Even Earth’s mighty creatures are crumpling in numbers from the pressures humans are placing on them. Elephants may rise to the top in size but being corralled into captivity takes a toll on their ability to bear calves. In some instances, these lingering effects can last for decades and trickle down to their young.
Around 16,000 Asian elephants live in captivity at any one time in regions such as Myanmar, India, and Thailand. Those taken from the wild are used for a variety of functions, from hauling tree trunks and as tourism attractions to aiding conservation and research.
Yet a team from the University of Sheffield in the UK found that the stress of such an altered way of life dramatically drops the reproduction rates of wild-caught female Asian elephants (Elephas maximus) used in the timber industry in Myanmar.
Of the 2,685 elephants studied in Proceedings of the Royal Society B, half were wild-caught elephants and the other half were born-and-raised in captivity. Both groups worked in the same environment and are governed by the same regulations, which is closely monitored by the government. Between 1911 and 1982, an estimated 17,000 elephants in Myanmar were captured. Such practices were banned in the 1990s, although it still happens on a small-scale or via illegal capture.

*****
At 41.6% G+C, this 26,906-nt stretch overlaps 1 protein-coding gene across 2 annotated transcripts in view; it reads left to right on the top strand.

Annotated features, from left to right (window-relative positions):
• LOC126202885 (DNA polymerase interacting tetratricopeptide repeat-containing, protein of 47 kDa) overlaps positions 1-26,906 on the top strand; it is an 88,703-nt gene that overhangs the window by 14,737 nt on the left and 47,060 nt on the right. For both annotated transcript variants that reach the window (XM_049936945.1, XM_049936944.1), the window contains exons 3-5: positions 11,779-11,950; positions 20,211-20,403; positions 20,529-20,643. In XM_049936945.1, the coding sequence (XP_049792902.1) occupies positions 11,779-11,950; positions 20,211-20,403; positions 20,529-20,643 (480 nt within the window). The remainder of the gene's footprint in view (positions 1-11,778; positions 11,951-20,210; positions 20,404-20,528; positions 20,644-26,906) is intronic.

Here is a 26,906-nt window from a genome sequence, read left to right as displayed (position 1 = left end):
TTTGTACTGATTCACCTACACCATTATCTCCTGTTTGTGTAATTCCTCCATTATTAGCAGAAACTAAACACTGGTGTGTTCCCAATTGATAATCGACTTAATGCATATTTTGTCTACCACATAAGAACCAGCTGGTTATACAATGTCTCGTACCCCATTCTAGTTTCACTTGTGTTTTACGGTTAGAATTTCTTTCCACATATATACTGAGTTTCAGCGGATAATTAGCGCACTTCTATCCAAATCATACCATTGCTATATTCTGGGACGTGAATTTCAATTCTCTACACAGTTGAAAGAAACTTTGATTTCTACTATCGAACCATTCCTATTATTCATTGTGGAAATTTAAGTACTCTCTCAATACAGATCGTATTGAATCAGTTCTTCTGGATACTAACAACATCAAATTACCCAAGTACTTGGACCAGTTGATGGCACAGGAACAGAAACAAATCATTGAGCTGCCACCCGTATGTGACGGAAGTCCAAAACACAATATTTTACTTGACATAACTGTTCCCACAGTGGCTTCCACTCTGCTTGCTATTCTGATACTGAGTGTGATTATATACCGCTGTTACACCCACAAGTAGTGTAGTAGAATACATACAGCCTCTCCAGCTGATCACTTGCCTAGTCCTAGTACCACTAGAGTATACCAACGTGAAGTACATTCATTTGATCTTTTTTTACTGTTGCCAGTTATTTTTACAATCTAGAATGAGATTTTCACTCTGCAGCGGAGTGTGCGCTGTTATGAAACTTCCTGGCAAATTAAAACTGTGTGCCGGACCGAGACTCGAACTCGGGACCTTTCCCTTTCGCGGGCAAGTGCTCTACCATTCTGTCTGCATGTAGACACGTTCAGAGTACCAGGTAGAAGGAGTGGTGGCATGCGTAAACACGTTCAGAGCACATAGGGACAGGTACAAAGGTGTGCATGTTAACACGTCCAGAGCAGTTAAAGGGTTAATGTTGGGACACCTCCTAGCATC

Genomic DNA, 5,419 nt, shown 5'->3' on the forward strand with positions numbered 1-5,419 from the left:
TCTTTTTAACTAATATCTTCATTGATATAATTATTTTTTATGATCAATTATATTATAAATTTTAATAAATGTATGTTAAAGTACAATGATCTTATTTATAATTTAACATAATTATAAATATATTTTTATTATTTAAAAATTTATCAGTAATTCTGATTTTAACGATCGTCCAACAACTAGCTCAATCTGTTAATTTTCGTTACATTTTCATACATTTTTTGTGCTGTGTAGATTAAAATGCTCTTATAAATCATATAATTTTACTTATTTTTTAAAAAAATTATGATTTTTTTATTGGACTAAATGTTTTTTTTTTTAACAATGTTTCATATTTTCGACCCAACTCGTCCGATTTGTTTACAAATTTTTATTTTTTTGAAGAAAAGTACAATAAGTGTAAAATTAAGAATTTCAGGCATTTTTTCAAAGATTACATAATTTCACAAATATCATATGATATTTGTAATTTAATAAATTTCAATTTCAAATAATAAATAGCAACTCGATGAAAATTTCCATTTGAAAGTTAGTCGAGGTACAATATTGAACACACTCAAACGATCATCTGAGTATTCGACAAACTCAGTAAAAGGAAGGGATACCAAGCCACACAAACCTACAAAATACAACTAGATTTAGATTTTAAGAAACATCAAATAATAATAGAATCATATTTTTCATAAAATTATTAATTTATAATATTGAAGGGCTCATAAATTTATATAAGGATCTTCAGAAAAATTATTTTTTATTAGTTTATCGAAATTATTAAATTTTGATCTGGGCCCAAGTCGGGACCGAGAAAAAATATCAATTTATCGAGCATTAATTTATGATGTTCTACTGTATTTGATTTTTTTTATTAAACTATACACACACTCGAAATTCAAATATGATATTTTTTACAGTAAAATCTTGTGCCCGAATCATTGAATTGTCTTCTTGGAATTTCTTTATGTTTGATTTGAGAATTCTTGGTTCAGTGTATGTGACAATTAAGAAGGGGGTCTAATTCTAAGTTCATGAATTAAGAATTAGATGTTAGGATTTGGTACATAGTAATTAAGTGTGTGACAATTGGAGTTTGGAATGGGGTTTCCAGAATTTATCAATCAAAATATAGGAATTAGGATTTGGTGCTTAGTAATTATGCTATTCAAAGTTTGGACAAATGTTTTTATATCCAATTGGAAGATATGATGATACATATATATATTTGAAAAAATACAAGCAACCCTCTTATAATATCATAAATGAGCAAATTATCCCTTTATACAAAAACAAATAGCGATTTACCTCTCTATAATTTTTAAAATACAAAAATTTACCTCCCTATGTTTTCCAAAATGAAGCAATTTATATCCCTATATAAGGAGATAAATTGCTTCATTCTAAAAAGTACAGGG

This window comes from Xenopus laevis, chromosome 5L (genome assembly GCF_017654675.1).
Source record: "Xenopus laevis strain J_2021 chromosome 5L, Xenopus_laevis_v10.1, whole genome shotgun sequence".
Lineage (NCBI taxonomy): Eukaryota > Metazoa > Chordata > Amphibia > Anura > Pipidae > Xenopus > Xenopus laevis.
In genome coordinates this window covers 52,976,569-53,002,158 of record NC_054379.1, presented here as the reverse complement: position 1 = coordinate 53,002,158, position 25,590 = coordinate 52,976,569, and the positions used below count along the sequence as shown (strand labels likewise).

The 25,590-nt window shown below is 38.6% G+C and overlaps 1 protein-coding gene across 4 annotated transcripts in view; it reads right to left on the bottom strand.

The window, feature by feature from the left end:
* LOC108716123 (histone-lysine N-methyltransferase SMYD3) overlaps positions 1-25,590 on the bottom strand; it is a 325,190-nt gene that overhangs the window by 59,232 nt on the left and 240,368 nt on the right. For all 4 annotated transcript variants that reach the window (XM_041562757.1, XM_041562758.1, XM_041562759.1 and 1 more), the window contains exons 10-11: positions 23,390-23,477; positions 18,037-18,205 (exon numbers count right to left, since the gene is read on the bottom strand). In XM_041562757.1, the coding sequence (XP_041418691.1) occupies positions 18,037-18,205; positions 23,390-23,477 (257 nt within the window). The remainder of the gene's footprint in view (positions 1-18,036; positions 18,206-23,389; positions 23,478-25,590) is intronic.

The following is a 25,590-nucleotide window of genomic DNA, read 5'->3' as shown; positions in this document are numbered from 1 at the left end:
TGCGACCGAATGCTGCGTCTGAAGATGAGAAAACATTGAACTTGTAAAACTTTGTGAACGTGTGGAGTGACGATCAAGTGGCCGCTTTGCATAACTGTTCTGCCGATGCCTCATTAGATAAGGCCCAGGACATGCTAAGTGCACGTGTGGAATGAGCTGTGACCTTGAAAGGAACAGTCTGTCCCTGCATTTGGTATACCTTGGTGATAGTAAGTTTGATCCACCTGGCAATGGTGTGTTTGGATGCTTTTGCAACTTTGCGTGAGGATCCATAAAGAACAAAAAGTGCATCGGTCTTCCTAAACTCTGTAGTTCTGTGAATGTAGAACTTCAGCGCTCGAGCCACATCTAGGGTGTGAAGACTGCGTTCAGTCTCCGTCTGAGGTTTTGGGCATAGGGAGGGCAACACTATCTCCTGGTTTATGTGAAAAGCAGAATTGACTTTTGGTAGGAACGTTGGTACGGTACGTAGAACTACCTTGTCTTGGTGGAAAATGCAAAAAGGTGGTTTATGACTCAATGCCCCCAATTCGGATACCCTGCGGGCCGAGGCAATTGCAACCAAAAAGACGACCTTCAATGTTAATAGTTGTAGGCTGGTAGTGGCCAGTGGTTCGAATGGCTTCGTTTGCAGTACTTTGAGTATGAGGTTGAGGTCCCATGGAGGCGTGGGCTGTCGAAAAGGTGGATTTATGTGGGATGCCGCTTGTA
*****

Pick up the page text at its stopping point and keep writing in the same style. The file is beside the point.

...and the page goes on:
"All captured elephants undergo an initial taming or ‘breaking’ procedure immediately after capture that lasts 4-12 weeks, depending on the temperament of each elephant," write the authors. "Older elephants generally require a longer period of taming than animals caught from the wild at younger ages or captive-born individuals, which are tamed using similar methods."
"The taming undoubtedly incorporates stress and compromises welfare, especially during the first few days. Elephants commonly resist training and reject food/water for the first few days, but are referred to as ‘broken’ when they begin to accept food, water, and human contact later in taming. Captive-born elephants are also tamed around the age of 4-5, but their training is thought to be easier and less stressful."
Wild-caught elephants were 28 percent less likely to reproduce than captive-born elephants. Not only that but females that were captured later in life were significantly less likely to reproduce overall.
When it came to the age of first reproduction, wild-caught elephants again displayed less biological fitness, being 65 percent less likely to give birth. Their age of first reproduction was pushed back by about 2 years on average. Oddly enough, the reverse was true for old-aged elephants: wild-caught females between 45 to 64 years of age were 63 percent and 95 percent more likely to reproduce than their captive-born peers, respectively.
"We think that the stress imposed by the capture of elephants, which can negatively influence a whole host of processes in the animal such as the development of the fetus, body condition, and social interactions, is the key reason we see such big reductions in reproduction,” said co-lead author Mirkka Lahdenperä.
The team note that conservation programs with captive breeding should deeply consider whether taking individuals from the wild aids or hinders future conservation efforts.
"In elephants, although capture might be inevitable sometimes (e.g. for conservation, veterinary and anti-poaching purposes), consistent large-scale wild capture should be avoided to supplement captive populations because it fails to provide a sustainable long-term strategy and may have far-reaching evolutionary consequences for captive populations," the team conclude.